Debunking Federal Student Aid: Credit Union Style
The FAFSA became available on January 1st. How do you “C.U.” preparing to tackle this?
I’ll skip right to the point: The hardest part of filing the FAFSA, or Free Application for Federal Student Aid, is just sitting down and doing it.
I see me being very intimidated the first time I sat down to file my FAFSA, but there was no reason for it. Don’t let this process overwhelm you. Allow me to debunk some FAFSA thoughts.
Myth 1: I have to pay to file my FAFSA. This one should be obvious, as the first letter of FAFSA stands for FREE. If a website asks you for payment information, it is likely a scam.
Myth 2: I can file my FAFSA anytime, as long as it’s before my school sends the bill. Since grants are disbursed on a first come, first served basis, it’s important to file your FAFSA as close to January 1st as possible. Each state and different colleges have individual filing deadlines as well. For instance, I had to file my FAFSA each year by March 1st to be considered for financial aid at my college, even though Missouri’s state filing deadline is April 1st. For a complete list of state filing deadlines, click here.
Myth 3: My parents make too much money to qualify for aid. Although a high-earning family may not qualify for federal Pell grants, students cannot qualify for work study, student loans or merit scholarships without filing the FAFSA.
Myth 4: There are many websites available to file my FAFSA. Do not file your FAFSA on any other website than fafsa.gov.
This is what the official FAFSA site looks like. Because of the sensitive information required to submit this document, such as your home address, social security number and family information, it is critical that you don’t visit a fake website.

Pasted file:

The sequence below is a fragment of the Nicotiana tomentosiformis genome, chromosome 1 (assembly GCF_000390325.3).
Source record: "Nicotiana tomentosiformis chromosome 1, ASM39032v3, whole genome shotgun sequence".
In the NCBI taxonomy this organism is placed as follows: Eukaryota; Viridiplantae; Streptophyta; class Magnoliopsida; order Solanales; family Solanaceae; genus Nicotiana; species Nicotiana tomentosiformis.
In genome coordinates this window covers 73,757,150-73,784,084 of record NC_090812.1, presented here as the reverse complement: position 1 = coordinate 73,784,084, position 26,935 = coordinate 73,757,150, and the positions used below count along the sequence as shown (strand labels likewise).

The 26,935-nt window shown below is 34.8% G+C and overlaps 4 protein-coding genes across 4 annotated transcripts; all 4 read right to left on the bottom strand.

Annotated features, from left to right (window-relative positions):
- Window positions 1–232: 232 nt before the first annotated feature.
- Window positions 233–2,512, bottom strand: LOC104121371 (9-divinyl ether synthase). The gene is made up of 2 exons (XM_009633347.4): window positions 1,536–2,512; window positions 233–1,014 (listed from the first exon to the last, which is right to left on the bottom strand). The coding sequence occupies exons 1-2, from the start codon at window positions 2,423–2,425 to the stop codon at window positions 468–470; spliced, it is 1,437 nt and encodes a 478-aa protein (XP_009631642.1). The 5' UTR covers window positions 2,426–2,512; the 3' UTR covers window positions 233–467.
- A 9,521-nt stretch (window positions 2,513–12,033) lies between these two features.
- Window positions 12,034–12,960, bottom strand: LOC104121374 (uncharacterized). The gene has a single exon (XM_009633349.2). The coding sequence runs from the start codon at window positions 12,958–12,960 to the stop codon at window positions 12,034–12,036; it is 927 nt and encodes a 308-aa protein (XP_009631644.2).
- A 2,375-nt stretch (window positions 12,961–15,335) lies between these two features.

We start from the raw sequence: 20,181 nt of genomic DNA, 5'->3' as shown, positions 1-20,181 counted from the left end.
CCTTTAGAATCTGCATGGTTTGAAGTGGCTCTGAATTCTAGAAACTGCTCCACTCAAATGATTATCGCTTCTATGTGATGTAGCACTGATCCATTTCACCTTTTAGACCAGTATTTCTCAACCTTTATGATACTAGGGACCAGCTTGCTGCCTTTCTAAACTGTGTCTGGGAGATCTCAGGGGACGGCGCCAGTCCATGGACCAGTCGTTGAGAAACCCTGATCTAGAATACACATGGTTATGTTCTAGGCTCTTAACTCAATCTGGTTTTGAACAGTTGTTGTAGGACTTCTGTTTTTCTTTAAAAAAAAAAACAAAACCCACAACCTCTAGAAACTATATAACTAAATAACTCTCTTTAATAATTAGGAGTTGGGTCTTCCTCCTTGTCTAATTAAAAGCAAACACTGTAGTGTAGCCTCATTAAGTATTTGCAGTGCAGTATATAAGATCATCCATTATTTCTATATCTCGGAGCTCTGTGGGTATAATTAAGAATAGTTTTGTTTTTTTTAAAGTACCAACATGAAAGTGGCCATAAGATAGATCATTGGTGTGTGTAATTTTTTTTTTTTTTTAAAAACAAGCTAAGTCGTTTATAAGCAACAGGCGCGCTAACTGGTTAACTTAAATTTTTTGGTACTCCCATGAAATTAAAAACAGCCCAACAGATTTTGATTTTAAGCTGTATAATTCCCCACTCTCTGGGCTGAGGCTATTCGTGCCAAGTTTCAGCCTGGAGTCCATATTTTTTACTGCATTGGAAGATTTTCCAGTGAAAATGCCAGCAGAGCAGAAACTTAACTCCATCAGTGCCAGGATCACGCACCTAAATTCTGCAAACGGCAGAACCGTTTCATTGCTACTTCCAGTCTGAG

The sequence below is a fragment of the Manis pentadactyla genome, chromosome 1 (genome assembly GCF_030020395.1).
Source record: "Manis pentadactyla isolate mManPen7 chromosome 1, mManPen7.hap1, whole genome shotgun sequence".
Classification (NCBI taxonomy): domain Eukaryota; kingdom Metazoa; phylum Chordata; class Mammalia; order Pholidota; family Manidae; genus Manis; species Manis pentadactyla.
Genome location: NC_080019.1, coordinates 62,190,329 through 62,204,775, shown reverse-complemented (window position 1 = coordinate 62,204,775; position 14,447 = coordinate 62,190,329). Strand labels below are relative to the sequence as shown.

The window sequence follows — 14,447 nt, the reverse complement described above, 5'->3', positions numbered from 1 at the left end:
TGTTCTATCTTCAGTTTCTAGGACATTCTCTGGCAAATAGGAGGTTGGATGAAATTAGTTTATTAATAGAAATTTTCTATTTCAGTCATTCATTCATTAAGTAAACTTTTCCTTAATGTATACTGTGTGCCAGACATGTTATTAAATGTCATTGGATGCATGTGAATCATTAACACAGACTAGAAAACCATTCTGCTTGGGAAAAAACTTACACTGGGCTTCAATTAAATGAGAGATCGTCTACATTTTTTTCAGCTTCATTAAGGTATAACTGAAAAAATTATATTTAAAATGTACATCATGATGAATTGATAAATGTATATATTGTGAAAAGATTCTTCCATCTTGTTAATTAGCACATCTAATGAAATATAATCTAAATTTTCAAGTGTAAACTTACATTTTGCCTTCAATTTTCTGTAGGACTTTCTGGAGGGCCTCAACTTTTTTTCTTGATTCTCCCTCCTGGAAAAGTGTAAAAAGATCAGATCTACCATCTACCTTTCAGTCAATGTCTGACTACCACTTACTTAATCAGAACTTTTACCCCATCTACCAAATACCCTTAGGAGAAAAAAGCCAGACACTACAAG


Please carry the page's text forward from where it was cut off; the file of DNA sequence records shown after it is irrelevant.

Myth 5: My parents have to file their taxes before I can file my FAFSA. There’s an option on the FAFSA to estimate your parents’ adjusted gross income based on last year’s tax filing. Just remember to file a correction after your parents receive their income tax return, or you risk receiving an incorrect amount of aid.
Myth 6: I only have to file my FAFSA once. Your FAFSA must be refiled every year. However, once you file for the first time, your information is stored in the database which allows you to confirm or change anything. The only information that changes annually is your family’s income. Your parents may not make the same amount of money year to year, and if one takes a pay cut or loses a job, you’ll want your family’s adjusted income to reflect this to maximize your benefits.
Myth 7: The FAFSA is a long, grueling process. As I prepared to file my FAFSA for the first time, I was quite intimidated. Family members had told me that I needed seven years of tax returns, mortgage statements, and even bank statements. In fact, I needed none of these. The whole process only took me 20 minutes. You simply need your parents’ W-2s or 1040s, your personal W-2s or 1040s, investment values and your family’s net worth. Now, you can even transfer your tax return directly from the IRS in about one minute. It doesn’t get easier than that.
Myth 8: My parents put away money for college, so I don’t need financial aid. You should still file your FAFSA even if your parents saved money for you to attend college. College costs are more than just tuition, so receiving money through FAFSA means getting more out of your college savings. While the money’s use is a bit more limited through a 529 account, any savings from regular accounts can fund your books, trips home, or a pizza here and there if you’re running short on cash.
Myth 9: Loans are not considered financial aid. Loans are, in fact, considered financial aid because they reduce the total out of pocket costs associated with college...up front, anyway. Before you sign your college’s financial aid award letter, be sure to review how many student loans are included. With interest rates soaring near 7% for an unsubsidized federal loan, check out CU choice student loans for a better rate and repayment terms.
Myth 10: Financial Aid is non-negotiable. Although negotiating your FAFSA with the Department of Education is difficult, negotiating with your college or university isn’t as hard as you think. If you’re unsatisfied with your aid package or if something affecting your ability to pay comes up, make an appointment with your school’s financial aid office to see if anything can be done.
We’d love to hear how you see it. What are your FAFSA success stories? Do you have any pressing concerns we can help you with? Comment below!